A month ago if you’d said to me, “Will, what you need is a jRPG/Dating Sim/Farming game,” I would’ve asked you how much you’ve had to drink. Then a friend sent me the game as a gift on Steam. The next half a week is little more than a frenzied blur of planting crops, fishing my head off, and desperately trying to remember the upcoming birthdays of virtual friends – all while keeping track of upgrade schedules and the ever-growing list of morning chores my farm was accruing.
Stardew Valley’s genius isn’t merely the way it delivers a broad array of gameplay that offers to scratch any number of itches one might have. Rather, Eric Barone’s ability to pack so many different threads into a game – and make them all behave well together – truly shines by cramming over two dozen charming, human stories into the same box. Continue reading Stardew Valley: Stories With A Human Touch
Telltale Games has apparently (I just discovered them three months ago.) made a name for themselves publishing something akin to a new generation of what (I’m dating myself here) folks my age grew up knowing as Choose Your Own Adventure books. I gather I’m late to the party, but Wolf Among Us is my discovery of this genre of video gaming: the player-steered, adaptive story. The writing in Wolf Among Us is so tight, the characters such perfect twists on the fairy tales they’re based on, that what blemishes do exist are swiftly forgotten as we’re carried along.
In The Wolf Among Us you play as the Big Bad Wolf, noir detective. Fairy tale characters have come out of whatever stories they lived in and moved to New York City. Everyone hates you, because everyone hates wolves in fairy tales, but you’re Big and Bad and this is how you’re expected to keep the peace as Sheriff. Then, as things do in Noir, it starts getting bad, and true-to-genre, it starts with the death of a woman. Continue reading The Wolf Among Us: Player Choice Enshrined
Bethesda made a big deal about how romances wouldn’t differ in Fallout 4 based on your character’s gender. I was intrigued enough by the claim, and fresh enough from my 2nd playthrough of Mass Effect (this time as FemShep, who I agree delivers a better experience), that I decided my first playthrough of Fallout 4 would be with a female Sole Survivor. The character-creation experience was encouraging at first. The banter of a married couple in front of the mirror reminded me of the banter between the Lone Wanderer’s mom and dad during the birth sequence in Fallout 3. After modeling my Sole Survivor after my FemShep, I settled into the prologue ready to relive my Mass Effect glory days, only this time with more power armor and ghouls, and less Krogan and Asari.
I saw a uniform on a closet shelf and while the dress you wear by default was okay, I was keen to get the fatigue-action on. Mouse-over, click…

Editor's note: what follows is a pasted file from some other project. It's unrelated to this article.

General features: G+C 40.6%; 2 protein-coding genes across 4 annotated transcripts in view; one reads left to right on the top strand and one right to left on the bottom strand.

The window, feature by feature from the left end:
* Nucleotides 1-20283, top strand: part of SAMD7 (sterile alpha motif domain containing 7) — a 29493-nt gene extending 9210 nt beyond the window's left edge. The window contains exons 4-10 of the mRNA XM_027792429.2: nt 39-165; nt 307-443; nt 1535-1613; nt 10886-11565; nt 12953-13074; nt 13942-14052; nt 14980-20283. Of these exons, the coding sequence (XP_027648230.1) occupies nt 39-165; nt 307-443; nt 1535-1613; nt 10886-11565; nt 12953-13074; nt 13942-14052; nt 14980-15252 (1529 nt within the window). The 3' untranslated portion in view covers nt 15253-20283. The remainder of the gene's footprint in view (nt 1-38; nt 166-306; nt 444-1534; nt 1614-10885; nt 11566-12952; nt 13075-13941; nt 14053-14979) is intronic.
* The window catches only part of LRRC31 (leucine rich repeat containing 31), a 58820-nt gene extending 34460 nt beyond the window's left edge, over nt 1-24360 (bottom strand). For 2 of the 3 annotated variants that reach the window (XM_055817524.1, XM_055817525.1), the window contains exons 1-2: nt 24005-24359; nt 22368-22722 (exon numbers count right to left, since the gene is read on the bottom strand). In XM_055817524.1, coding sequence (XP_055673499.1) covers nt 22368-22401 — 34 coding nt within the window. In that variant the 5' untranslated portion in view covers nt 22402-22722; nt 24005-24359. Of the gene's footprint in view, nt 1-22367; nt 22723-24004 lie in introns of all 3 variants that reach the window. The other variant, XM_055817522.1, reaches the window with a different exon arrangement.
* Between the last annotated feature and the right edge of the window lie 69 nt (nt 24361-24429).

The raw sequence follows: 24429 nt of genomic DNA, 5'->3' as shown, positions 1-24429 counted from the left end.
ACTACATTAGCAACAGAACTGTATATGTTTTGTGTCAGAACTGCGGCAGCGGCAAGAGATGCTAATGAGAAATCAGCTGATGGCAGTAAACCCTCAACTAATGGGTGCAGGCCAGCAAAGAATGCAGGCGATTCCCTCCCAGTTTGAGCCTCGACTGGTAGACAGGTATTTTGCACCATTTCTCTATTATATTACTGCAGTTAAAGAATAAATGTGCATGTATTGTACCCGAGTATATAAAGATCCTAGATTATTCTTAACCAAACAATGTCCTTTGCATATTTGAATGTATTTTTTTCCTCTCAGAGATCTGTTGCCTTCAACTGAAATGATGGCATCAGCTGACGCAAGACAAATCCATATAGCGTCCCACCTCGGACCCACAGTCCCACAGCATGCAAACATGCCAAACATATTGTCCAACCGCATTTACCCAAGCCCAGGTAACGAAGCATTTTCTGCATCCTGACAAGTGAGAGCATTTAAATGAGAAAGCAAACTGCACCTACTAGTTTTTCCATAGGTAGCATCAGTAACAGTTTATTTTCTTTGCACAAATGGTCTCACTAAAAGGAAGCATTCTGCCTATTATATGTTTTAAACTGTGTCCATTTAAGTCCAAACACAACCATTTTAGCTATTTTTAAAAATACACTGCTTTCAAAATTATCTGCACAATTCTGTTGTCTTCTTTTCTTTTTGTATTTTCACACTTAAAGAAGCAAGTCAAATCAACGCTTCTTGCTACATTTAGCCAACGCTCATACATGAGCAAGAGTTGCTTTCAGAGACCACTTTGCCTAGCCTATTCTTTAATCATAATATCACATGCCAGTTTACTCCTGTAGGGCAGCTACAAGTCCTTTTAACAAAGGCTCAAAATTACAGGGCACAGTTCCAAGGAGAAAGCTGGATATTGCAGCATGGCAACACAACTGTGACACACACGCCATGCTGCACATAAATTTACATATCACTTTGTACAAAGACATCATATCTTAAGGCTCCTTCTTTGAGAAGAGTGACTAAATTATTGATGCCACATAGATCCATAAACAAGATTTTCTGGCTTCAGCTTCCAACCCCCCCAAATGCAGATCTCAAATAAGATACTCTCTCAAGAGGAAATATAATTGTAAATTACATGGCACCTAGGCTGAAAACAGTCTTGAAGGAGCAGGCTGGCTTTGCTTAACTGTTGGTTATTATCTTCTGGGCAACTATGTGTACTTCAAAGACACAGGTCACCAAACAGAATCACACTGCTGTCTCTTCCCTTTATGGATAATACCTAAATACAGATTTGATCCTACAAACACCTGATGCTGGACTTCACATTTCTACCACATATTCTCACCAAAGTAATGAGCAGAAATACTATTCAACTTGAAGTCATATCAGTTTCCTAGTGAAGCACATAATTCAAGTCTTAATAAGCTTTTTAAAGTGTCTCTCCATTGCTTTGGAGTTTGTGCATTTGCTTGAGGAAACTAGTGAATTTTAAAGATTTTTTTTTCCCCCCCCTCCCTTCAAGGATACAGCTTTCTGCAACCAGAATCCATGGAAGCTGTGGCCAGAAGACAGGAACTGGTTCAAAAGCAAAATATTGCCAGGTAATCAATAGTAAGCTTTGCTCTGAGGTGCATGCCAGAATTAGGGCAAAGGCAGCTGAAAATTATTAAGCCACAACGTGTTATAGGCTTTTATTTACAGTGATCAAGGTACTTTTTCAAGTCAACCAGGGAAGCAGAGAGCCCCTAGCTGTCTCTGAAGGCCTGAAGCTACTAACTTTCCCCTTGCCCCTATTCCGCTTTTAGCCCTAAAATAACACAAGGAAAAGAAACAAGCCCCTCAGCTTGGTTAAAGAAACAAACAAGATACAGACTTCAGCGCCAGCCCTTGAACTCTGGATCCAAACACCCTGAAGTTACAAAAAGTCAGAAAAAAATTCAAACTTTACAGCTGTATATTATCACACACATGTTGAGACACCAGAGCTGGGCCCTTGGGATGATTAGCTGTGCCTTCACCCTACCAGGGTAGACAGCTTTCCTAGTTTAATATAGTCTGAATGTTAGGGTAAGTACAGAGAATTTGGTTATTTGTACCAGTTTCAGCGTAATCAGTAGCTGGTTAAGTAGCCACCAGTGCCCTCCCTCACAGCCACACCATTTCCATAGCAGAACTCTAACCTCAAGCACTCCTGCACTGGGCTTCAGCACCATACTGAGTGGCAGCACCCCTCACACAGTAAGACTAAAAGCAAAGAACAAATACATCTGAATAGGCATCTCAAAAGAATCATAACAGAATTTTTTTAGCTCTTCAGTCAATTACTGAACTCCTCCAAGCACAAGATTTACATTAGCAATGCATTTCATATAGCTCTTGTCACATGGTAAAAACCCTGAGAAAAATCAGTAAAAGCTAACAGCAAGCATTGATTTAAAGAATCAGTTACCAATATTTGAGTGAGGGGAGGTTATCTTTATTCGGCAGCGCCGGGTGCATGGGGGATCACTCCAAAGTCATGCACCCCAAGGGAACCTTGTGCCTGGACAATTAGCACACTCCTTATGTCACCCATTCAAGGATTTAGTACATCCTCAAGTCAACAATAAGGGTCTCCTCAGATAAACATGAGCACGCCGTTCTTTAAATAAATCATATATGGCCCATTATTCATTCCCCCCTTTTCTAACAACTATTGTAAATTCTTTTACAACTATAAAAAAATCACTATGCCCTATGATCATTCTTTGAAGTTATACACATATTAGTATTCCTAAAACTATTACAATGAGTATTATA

“I’m so proud of him.”
Wait. What? Continue reading Fallout 4: Why Can’t I Be a Soldier?!
Much ink has been spilled on the matter of The Force Awakens, and while I have strong feelings about most of the film, I don’t want to re-hash ideas covered elsewhere. So this piece about violence in Star Wars is especially about Rey, and in particular Rey towards the end of the film. As such…
SPOILER WARNING: No judgement if you haven’t seen the movie, but if you keep reading below this cut, you will be spoiled on some stuff. So, you know, click away if you desire… Continue reading Star Wars ep. 7: The Continuum of Force Awakens
I talked before about how game mechanics need to support the themes of the game, the same as story, visuals, and all the other pieces do. When I heard you could build settlements in Fallout 4, I was very excited. Fallout games of yore featured settlements that had cropped up, towns made of junk that became important oases for travelers and merchant caravans in an otherwise desolate waste full of violence and danger. Being able to take a hand in building one? That’s a genuinely new gameplay experience, and an entirely new role never before seen in a Fallout game. The potential to explore the same themes from a fresh perspective is incredible.
When I first started working with Sturges to improve Sanctuary? I was, again, super stoked. I spent about an hour running around on my own initiative, clearing debris. Then all my work was swiftly undone by a crash. That’s right: I was so excited by the possibilities that I’d forgotten to nervously quicksave every few minutes, even though I was playing a Bethesda game in launch-condition. The potential for town building was that amazing, that engaging.
Continue reading Fallout 4: Town Building Should’ve Been Awesome
Mechanics and theme are two parts of a game that need to work together, along with others, to give us a coherent experience. In addition, we approach subsequent titles in a franchise with certain expectations based on prior titles. In this two-parter, I’m going to dig into Fallout 4, which I previously reviewed as a decidedly inferior Fallout title, and discuss the mechanics of the game and how they contribute to the game’s thematic elements (or detract therefrom).
We know, before we start playing Fallout 4, that it’s going to look a lot like Fallout 3 and Fallout: New Vegas. Fallout 3 broke the mold for Fallout games, but it was also the first title in the series from the new IP owner, Bethesda, so making a splash like that isn’t uncalled for. But this is Bethesda’s third go at the Fallout IP, and let’s face it, Bethesda is known for making one type of game. A lot of people like to call Bethesda’s handling of the Fallout universe “Oblivion/Skyrim with guns.” Yes, they’re busting Bethesda’s chops a bit when they say it, but it’s also said with a fair bit of affection. Oblivion and Skyrim are solid, well-loved games.
Continue reading Fallout 4: Theme vs. Mechanics (Part 1)